Title: Life history and stock status of scalloped spiny lobster (Panulirus homarus) in Prigi Bay, East Java Province, Indonesia: analysing the potential for stock enhancement.

Author(s): Astri Suryandari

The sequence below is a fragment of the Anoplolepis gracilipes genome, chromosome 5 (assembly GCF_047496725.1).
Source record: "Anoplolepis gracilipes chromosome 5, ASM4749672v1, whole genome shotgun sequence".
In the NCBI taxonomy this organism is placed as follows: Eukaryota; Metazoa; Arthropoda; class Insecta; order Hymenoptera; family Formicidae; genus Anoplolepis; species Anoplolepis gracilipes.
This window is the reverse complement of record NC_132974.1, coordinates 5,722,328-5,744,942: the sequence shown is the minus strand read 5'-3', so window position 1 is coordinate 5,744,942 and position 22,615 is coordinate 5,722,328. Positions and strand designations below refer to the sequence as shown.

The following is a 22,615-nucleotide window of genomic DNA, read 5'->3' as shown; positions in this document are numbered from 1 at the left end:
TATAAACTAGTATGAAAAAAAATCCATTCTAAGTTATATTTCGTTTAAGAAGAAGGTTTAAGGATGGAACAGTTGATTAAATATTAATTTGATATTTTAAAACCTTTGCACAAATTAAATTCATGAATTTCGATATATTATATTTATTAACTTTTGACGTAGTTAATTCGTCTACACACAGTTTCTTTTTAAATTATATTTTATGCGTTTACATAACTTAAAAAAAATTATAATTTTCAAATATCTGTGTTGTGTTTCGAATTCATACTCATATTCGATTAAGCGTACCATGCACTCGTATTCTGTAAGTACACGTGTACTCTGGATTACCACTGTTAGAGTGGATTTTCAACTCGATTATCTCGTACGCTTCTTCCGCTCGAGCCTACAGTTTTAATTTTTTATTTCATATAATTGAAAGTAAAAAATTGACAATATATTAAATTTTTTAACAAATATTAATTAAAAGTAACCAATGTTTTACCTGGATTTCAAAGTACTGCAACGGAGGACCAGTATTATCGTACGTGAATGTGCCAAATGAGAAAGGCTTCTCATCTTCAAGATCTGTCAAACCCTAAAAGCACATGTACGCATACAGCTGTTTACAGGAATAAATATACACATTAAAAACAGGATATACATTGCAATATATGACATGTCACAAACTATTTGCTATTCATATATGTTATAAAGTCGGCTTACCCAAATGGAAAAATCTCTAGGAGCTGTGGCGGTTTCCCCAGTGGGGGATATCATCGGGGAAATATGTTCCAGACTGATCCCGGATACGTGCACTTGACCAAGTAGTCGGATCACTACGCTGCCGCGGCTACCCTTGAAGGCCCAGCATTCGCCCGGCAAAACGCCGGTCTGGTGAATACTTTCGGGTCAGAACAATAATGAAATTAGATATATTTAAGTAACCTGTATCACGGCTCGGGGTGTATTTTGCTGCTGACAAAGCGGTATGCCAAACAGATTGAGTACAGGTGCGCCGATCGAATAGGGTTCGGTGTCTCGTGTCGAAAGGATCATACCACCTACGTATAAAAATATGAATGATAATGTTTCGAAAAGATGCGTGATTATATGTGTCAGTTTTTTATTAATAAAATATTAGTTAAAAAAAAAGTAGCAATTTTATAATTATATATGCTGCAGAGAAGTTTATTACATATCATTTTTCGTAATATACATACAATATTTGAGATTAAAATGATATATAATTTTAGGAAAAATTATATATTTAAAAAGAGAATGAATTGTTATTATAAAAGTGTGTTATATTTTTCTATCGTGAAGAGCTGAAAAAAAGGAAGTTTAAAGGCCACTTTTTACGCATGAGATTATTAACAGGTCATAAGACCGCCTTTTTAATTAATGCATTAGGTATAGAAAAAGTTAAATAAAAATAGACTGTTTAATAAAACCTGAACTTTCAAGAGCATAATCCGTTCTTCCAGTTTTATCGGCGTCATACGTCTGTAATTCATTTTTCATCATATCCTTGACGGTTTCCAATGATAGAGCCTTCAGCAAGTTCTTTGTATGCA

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Scalloped spiny lobster (Panulirus homarus) is one of the dominant lobster species that are captured and traded in Indonesia. Lobster catch in certain fishery areas such as in Southern Java are declining. This can be caused by many factors such as high intensity of fishing or loss of habitat which could limit recruitment. Stock enhancement could be an option to overcome recruitment limitation. Designing effective stock enhancement programmes requires preliminary research into ecological conditions, life history of the species used, status of the wild stock, and the nature and intensity of the fishery. This study attempts to analyse data from a tag-recapture experiment intended to evaluate the potential for lobster stock enhancement in Prigi Bay in southern Java. The objectives of this study were to (1) obtain information about life history and population dynamics of scalloped spiny lobster in Prigi Bay as basic information for potential stock enhancement in the future, (2) gather information about exploitation of the stock and fishing activity and how it may influence a stock enhancement program, and (3) determine how future data collection should be carried out to increase the accuracy of evaluating the potential for lobster stock enhancement. The best-fit Von Bertalanffy growth model of scalloped spiny lobster in Prigi was Lt = 106[1-e0.3(t+0.392)]. The lobster has a long-life span and slow growth. Estimates based on growth parameters (L∞ and k) for lobsters from catch (untagged) was L∞= 106 mm CL and k= 0.3 year-1 while for tagged lobster was L∞= 77 mm CL and k=0.98 year-1. Estimated total mortality (Z) of untagged lobster was 1.74 year-1, natural mortality (M) 0.58 year-1, fishing mortality (F) 1.16 year-1 and exploitation rate (E) 0.67 year-1. Estimated natural mortality of tagged lobsters was 1.4 year-1, which was higher than untagged lobster. Assessment of stock status was based on the spawning potential ratio (SPR). Different scenarios of growth parameters yielded SPR values of 0.04 (4%), 0.2 (20%) and 0.29 (29%), indicating a risk status as heavily exploited. This study provided initial information for potential stock enhancement; however, further study with complete and comprehensive data is urgently needed since there were some weaknesses in this study, such as incomplete time series of catch data, little detailed length at maturity data, and a short monitoring period of released lobster. In the future, it will be essential to record catch data before stock enhancement is conducted, as well as design a comprehensive experimental stock enhancement programme that includes continued monitoring.

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